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In re Syngenta AG MIR 162 Corn Litigation

United States District Court, D. Kansas

March 20, 2019

IN RE SYNGENTA AG MIR 162 CORN LITIGATION,
v.
Syngenta AG, et al., No. 16-2788 This Document Relates to All Cases Except: Louis Dreyfus Co. Grains Merchandising LLC Trans Coastal Supply Co., Inc.
v.
Syngenta AG, et al., No. 14-2637 The Delong Co., Inc.
v.
Syngenta AG, et al., No. 17-2614 Agribase Int'l Inc.
v.
Syngenta AG, et al., No. 15-2279

          MEMORANDUM AND ORDER

          John W. Lungstrum, United States District Judge

         This multi-district litigation (MDL) comes before the Court upon the Report and Recommendation (R&R) by Kansas MDL Co-Lead Counsel (“CLC”) concerning the allocation of the Kansas portion of the Court's total attorney fee award (Doc. # 4079).[1]The Court received responses from two groups of plaintiff attorneys objecting to the recommended allocation: Mitchell Toups, Richard Coffman, and their associated counsel (“Toups”) (Doc. # 4098); and Hossley Embrey, LLP and their associated counsel (“Hossley”) (Doc. # 4099). The Court concludes that the CLC's recommended allocation among the attorneys assigned to this attorney fee pool is fair and reasonable and appropriate, and the Court therefore awards attorney fees from the Kansas MDL common benefit pool to particular attorneys as set forth in Schedule 2 of the R&R, which has been incorporated into this Order as Attachment A. Accordingly, the Court overrules the objections asserted by Toups and Hossley.

         I. Background

         By Memorandum and Order of December 7, 2018, the Court granted final approval of a settlement agreement resolving claims against Syngenta[2] and certified a settlement class. See In re Syngenta AG MIR 162 Corn Litig., 2018 WL 6436074 (D. Kan. Dec. 7, 2018) (Lungstrum, J.). At that time, the Court also awarded total attorney fees in the amount of one third of the settlement fund, or $503, 333, 333.33, see Id. at *11-16, which fees compensated for work for the benefit for the settlement class and which also were “intended to account for all contingent fee recoveries from payments to class members from the settlement fund, ” see Id. at *11, 15.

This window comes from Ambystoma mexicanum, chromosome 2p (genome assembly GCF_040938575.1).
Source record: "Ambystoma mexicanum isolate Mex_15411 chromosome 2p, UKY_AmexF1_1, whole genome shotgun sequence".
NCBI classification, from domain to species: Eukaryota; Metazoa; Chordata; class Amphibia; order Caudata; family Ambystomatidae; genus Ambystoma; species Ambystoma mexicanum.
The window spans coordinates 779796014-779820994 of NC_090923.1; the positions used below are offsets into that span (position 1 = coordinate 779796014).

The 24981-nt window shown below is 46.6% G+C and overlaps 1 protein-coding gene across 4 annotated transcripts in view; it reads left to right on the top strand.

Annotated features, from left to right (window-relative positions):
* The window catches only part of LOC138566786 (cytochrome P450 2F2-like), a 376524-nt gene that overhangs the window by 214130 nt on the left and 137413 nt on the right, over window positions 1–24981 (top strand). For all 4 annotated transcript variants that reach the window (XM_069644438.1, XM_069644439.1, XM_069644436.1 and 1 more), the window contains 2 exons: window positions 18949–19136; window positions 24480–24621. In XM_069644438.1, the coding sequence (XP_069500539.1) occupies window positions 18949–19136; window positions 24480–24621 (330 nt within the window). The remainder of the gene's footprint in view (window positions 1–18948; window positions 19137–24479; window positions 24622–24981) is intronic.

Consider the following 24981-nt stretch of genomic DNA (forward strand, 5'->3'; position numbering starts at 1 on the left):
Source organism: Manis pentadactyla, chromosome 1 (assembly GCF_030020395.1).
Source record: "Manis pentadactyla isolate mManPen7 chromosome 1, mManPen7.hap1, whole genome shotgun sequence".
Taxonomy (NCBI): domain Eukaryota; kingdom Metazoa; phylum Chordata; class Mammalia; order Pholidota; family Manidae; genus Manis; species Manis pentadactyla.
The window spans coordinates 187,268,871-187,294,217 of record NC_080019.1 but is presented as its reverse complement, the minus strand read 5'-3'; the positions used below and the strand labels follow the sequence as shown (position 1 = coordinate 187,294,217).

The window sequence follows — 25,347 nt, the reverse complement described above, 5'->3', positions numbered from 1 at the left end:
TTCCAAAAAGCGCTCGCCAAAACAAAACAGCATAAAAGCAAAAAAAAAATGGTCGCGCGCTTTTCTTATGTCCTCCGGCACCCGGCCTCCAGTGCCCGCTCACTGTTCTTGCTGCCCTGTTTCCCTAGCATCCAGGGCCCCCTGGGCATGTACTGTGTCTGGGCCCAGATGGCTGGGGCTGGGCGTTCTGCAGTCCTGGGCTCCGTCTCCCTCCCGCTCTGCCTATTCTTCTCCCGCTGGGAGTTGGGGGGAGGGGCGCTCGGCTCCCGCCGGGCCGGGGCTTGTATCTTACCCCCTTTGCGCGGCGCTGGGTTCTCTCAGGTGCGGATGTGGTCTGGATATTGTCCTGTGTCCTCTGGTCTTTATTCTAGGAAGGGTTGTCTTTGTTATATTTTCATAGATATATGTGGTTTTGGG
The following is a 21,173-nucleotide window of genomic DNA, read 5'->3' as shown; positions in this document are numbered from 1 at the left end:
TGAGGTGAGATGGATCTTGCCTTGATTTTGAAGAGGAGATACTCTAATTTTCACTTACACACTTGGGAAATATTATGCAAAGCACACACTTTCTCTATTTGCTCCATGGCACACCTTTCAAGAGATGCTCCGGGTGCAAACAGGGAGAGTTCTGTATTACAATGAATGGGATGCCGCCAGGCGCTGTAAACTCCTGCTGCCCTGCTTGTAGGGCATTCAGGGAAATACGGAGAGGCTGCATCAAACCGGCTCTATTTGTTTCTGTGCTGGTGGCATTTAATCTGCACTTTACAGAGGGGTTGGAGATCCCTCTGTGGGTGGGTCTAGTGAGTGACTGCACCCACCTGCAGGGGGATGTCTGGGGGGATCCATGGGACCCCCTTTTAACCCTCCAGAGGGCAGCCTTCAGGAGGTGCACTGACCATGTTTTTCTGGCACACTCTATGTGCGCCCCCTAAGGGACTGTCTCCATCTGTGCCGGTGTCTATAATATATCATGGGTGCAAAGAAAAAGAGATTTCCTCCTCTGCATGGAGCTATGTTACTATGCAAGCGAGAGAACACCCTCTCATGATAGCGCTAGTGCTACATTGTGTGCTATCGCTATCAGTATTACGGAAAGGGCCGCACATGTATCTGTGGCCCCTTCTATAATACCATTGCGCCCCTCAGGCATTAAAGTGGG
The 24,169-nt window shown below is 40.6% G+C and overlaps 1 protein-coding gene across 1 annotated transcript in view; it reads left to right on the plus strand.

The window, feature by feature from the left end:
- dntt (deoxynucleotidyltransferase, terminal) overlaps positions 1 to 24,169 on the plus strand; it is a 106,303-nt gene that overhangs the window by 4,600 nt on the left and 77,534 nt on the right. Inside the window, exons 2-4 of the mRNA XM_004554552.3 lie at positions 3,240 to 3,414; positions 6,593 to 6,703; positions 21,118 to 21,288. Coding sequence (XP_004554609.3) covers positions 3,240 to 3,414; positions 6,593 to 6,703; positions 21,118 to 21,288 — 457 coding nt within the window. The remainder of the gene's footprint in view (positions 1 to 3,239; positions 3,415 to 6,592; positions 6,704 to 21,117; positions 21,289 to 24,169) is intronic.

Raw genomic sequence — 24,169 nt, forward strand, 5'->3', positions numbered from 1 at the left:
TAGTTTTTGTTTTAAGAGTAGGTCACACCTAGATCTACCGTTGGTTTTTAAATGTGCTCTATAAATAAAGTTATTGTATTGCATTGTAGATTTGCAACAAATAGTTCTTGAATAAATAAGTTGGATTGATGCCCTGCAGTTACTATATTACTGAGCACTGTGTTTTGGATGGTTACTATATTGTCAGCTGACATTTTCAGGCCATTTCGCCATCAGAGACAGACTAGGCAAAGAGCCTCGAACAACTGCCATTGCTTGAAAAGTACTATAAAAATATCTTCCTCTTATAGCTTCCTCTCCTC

By Memorandum and Order of December 31, 2018, the Court ruled on objections and adopted in large part a report and recommendation by the special master concerning the initial allocation of attorney fees. See In re Syngenta AG MIR 162 Corn Litig., 2018 WL 6839380 (D. Kan. Dec. 31, 2018) (Lungstrum, J.). The Court used a framework for allocating the total fee award to all attorneys whose efforts contributed to the settlement class's ultimate recovery, recommended by the special master, as follows:

All attorneys who have filed fee applications are assigned to one of three common benefit pools - Kansas MDL, Minnesota state court, and Illinois federal court - based primarily on where they performed their common benefit work. Specified percentages of the total fee award are then allocated to those three pools, reflecting the relative contributions to the settlement class recovery by the attorneys in those pools (with further allocation within those three pools to be made in a subsequent procedure by the three courts separately).